Quartz is staffing up with “veterans from top media organizations around the world,” including Editor-in-Chief Kevin Delaney, Senior Editor Zach Seward from The Wall Street Journal and Global News Editor Gideon Lichfield from The Economist. Others come from backgrounds at Gawker, Huffington Post, Foreign Policy, GOOD magazine and France 24. (We wrote earlier about Atlantic Media’s hiring philosophy.)

Altogether Quartz will have a team of about 25 working mostly from the main office in New York City’s SoHo neighborhood (also home to Gawker). Read more


How journalists can develop business, entrepreneurial skills in the newsroom

Believe it or not, there are ways to make money in journalism. One of them is by crossing from the editorial to the business side of the industry.

While some journalists have launched their own news sites, others have found lucrative business-related opportunities within the newsroom.

Familiarizing yourself with the business side of journalism

When Evan Smith was editor-in-chief of Texas Monthly, he made it a point to learn about circulation, advertising, marketing and other business aspects of the publication. “I found it made me better at my job,” he said by phone. “It gave me a more well-rounded picture of the magazine as an entity.”

That came in handy when he co-founded The Texas Tribune and became both its editor-in-chief and CEO. “I wasn’t just another journalist who thought he could run a business,” he said. “I actually had some experience with the guts of the news business.”

Smith suggests that editors make a point of understanding what motivates colleagues in advertising and circulation, and take an active role in figuring out how to get their content in front of as many people as possible. Read more


Salmon: Journalists shouldn’t be blamed for failing to expose banks before financial crisis

“There’s a reason why the journalism comes out after, you know, the 2000 stock market crash, after the 2008 financial crisis — because at that point we want someone to blame. If you do the journalism beforehand, nobody cares. … It’s only when you’ve got something meaty, and you have a narrative with the rise and fall of this thing that it suddenly becomes a story.”

Felix Salmon, Reuters business writer


How to take a global approach to any local beat

Whether you’re covering agriculture, education, business or environmental issues, there’s a global component to your beat. Journalists increasingly need to understand the big picture to cover their communities.

“The global context used to be too large and abstract to matter much at the local level. And we didn’t need to consider this angle to be safe, secure and prosperous,” Doug McGill, a journalist who has taken a “glocal” approach to his reporting, said via email. “But today, we absolutely need a global view to ensure our safety, security and prosperity.”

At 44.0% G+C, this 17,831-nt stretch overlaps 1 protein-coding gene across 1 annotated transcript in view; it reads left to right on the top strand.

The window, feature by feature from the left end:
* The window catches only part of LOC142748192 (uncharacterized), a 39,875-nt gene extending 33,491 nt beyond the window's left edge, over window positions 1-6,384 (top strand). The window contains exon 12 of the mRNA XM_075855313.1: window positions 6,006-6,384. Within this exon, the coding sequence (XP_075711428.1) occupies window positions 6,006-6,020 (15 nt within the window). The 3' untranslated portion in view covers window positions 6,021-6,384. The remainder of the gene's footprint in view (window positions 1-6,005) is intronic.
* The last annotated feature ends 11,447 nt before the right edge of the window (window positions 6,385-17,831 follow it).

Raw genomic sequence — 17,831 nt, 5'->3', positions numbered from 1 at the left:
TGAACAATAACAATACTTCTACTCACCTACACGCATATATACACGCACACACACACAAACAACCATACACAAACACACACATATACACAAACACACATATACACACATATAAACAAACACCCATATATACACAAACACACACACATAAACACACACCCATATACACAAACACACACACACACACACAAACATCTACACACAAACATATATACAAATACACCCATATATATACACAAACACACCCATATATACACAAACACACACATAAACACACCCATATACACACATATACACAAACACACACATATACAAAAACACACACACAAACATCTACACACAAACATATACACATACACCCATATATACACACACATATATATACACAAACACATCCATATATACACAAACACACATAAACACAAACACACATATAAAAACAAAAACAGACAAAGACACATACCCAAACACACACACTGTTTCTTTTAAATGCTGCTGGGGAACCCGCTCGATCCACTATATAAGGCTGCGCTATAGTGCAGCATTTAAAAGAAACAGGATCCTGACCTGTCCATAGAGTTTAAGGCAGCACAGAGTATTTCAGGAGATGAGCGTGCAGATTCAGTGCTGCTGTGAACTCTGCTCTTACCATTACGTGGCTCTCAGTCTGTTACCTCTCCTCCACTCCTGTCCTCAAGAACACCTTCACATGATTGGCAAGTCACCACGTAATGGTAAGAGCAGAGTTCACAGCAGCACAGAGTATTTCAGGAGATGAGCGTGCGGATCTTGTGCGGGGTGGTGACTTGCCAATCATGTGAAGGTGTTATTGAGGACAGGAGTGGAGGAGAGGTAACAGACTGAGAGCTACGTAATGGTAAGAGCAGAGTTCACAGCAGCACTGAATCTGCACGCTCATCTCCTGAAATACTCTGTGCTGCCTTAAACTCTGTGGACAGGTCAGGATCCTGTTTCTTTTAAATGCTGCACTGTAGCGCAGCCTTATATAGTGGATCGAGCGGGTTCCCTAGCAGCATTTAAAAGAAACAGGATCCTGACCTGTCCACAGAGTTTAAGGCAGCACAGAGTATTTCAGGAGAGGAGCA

McGill believes there’s “a definite mindset, matched with a certain set of specific reporting skills, that can help journalists discover and illuminate how global trends play out at the local level, and sometimes break international news locally.”

Tuesday at 1 p.m. EST we will chat for an hour with McGill about how to adopt this mindset and apply it to your beat. Read more


NYT publishes Chinese translation of story about workers who make Apple products

The New York Times
The New York Times has published a Chinese translation of its story about worker conditions inside the Chinese factories that make Apple products. “The goal was twofold: to share the content of the article with readers in China, and to solicit Chinese comments for translation into English that might prove illuminating for readers of the English-language article on” Now the Times has published some of those comments, which were posted to the Chinese website that published the translation and to Weibo, a Chinese version of Twitter. The Times also is hosting a chat on its Facebook page Thursday with Charles Duhigg, one of the reporters on the series. || Related: Apple worshipper travels to China to talk to the workers who make iPhones and iPads (This American Life) Read more

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“The Reuters report highlights a third reason the full truth of [Mitt] Romney’s job record at Bain has been hard for reporters to get at: it’s a political story that requires financial reporting expertise. From a scan of bylines, it appears that most, but not all, outlets that have financial expertise don’t tend to put those reporters on the Bain story — perhaps it might compromise their reporters’ relationships with sources in that world. Reuters did it anyway.”

Keach Hagey on why it's so difficult for journalists to report on Romney's record at Bain